A conversation about values with Alexander Birken, CEO of the Otto Group From “Regarding Values” (...) by Sven H. Korndörffer and Christiane Harrienhausen.
What values have a special meaning for you and why?
That is not an easy question to answer. If I am to reduce my set of values to a common denominator, then it is truthfulness that guides me the most. I grew up influenced by Christianity and have been participated in a lot of Evangelical work among youth. The Christian understanding of making the best out of yourself and always affording this freedom to other people is one of the key principles that has molded me. To me, truthfulness means harmonizing my values with my thinking, speaking, and actions to the greatest extent possible. I deeply believe that this truthfulness is perceived as integrity by others and enables me and those around me to trust one another when we interact. Trust is the most important currency and something we urgently need more of in a time of great change and considerable mutual mistrust.
What values does a company need for long-term success on the market? Does appreciation also bring about added value?
When I started out at the Otto Group a few decades ago, my employment contract, which I was so proud of, was made of rather thick, gray, and – well – ugly paper. On my first day at work, it was explained to me how I was supposed to carefully sort my waste. Only gradually did I come to understand what entrepreneur Michael Otto and the company were all about: Carefully handling the world’s resources and contributing to the protection of flora and fauna in big and small ways. At the time this was unusual, revolutionary even.
How is this belief apparent in the Otto Group today?
Nowadays, everyone is talking about sustainability or about the English buzzword corporate responsibility. Just like before, the question today is still about what approach is best when managing a company. I am fascinated by the brainchild of those who originally founded the Federal Republic of Germany: the social market economy. It harmonizes both values that can and should characterize business actions: freedom and responsibility. For one thing – and this is what business is supposed to be all about – the freedom to bring goods and services to customers with innovative spirit, creativity, and economic considerations. And, for another, designing this with the people in mind at all times – whether customers, colleagues. or business partners – thereby focusing on humanity’s major challenges, such as globalization, digitization, and climate change. This is the challenge, which is the reason why I want to speak about an eco-social market economy today.
Do you think that a paradigm shift is occurring in this respect right now?
Understanding self as part of society and therefore part of the problem and the solution of the big issues of our time is being demanded of society more and more. I am deeply convinced that responsible actions by an industry or a company will sooner or later seen as its license to operate. We are already experiencing this with young colleagues, who insist on the meaningfulness of their actions being tied to the values that are propagated in the company and – even more importantly – visibly lived out. In the future, appreciation for the economic challenges will define the internal values of companies, goods, and services and will become a competitive advantage over other companies that are driven exclusively by shareholder values. In my view, this will lead to very excellent opportunities, particularly for companies with a European set of values.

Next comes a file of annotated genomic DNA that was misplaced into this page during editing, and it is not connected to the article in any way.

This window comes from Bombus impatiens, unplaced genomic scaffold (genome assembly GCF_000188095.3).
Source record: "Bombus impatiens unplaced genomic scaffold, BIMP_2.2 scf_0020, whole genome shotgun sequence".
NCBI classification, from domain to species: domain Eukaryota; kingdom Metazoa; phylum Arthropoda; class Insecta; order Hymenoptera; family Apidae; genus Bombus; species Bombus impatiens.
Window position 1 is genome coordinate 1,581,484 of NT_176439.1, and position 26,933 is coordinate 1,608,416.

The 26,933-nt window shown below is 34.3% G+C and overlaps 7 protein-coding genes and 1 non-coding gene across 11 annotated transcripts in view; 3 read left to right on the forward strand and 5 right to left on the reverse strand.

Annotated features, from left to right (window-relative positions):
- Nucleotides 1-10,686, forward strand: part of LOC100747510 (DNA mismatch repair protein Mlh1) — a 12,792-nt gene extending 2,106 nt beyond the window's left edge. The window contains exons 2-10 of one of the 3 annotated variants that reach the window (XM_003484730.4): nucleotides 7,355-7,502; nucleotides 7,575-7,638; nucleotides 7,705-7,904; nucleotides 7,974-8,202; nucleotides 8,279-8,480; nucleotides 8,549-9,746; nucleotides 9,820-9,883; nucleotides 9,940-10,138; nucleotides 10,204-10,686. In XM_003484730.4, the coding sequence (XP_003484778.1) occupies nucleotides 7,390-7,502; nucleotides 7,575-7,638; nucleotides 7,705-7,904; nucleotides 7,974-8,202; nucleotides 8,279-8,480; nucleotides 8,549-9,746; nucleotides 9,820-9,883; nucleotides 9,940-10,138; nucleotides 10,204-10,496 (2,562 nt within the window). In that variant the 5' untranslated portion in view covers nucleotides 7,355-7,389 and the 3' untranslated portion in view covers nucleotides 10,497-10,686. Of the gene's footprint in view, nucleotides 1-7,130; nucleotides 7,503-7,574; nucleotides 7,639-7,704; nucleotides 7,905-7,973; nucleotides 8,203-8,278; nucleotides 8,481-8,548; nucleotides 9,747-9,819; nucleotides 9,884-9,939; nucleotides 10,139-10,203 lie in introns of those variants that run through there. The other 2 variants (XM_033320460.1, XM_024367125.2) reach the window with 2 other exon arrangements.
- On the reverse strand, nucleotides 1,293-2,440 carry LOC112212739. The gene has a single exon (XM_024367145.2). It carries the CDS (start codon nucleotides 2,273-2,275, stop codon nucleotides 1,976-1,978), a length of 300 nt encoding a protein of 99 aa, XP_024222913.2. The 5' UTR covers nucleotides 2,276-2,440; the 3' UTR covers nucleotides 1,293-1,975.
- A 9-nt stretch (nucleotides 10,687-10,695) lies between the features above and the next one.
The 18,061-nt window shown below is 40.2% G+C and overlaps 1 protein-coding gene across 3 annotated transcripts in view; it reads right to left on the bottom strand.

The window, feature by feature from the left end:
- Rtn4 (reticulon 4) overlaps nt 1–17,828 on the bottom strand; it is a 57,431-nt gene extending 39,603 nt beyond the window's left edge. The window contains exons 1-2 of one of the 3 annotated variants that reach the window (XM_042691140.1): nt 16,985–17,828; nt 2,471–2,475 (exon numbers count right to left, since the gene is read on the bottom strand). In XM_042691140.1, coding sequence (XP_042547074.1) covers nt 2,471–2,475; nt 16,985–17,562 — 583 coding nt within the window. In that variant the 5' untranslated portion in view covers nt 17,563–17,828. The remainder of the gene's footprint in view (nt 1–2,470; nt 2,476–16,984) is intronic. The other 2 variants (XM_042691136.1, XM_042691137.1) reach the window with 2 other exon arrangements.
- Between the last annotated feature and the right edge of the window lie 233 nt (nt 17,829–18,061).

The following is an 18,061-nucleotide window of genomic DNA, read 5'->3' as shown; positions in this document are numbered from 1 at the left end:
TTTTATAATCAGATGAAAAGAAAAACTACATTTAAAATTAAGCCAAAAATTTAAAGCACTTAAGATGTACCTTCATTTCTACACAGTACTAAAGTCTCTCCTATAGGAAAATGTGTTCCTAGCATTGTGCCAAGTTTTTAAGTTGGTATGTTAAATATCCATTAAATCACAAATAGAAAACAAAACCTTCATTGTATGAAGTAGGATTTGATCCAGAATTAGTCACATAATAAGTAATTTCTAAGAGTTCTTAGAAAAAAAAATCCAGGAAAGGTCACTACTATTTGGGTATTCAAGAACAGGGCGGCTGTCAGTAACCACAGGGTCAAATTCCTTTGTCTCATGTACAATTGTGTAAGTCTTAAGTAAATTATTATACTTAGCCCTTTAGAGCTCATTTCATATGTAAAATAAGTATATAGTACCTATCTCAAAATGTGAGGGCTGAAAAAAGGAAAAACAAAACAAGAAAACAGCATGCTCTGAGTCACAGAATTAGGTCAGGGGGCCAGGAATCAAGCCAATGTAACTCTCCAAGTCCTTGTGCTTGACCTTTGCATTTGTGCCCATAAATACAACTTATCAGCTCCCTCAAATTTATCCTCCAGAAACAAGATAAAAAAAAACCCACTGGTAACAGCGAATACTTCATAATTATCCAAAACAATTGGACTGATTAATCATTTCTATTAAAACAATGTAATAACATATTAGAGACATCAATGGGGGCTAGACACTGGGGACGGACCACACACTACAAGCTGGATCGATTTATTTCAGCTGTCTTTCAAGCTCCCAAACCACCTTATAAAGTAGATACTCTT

Digitization continues to advance. Do we need new values in our new digital world, which is changing the lives of us all at incredible speed?
This is a very exciting question, one that I have been discussing in earnest with a group of very diverse colleagues over the last few months. As a group of companies that is closely affected by the digitization of consumers, business models, and competitive arena, we are experiencing the need to fundamentally call our current type of management, organization, and processes into question. This is the reason why we have undergone profound changes through a comprehensive transformation process in the last four years. The transformation of the culture of our interaction was more important to us than mere superficial restructuring. We have learned that the particularly the attitude of managers and executives needs to change substantially in order to give rise to participative, collaborative, and agile processes.
What does this mean specifically?
We do not need new values, but instead a revival of older values: prudence, authenticity, and a new understanding of diversity that not only accepts differences between people but also perceives opportunities, to mention only three. The topics of responsible action are becoming broader in this age of digitization. Many people worry whether they will be able to cope with the accompanying changes. The handling of data and grappling with the future of work are the two areas that, according to experts, we as the Otto Group are expected to provide solutions. For this reason, we have initiated a dialog with stakeholders on these topics – in order to deliver value contributions. If we want to tackle the increasingly evident trust crisis in society and maintain a value-oriented lifestyle and work ethic, it will be necessary to have a total societal transformation where we include everyone who is involved in the process.
Value training is one of the great challenges of our time. What value concepts do young people enter life with today, and are these value concepts future-oriented?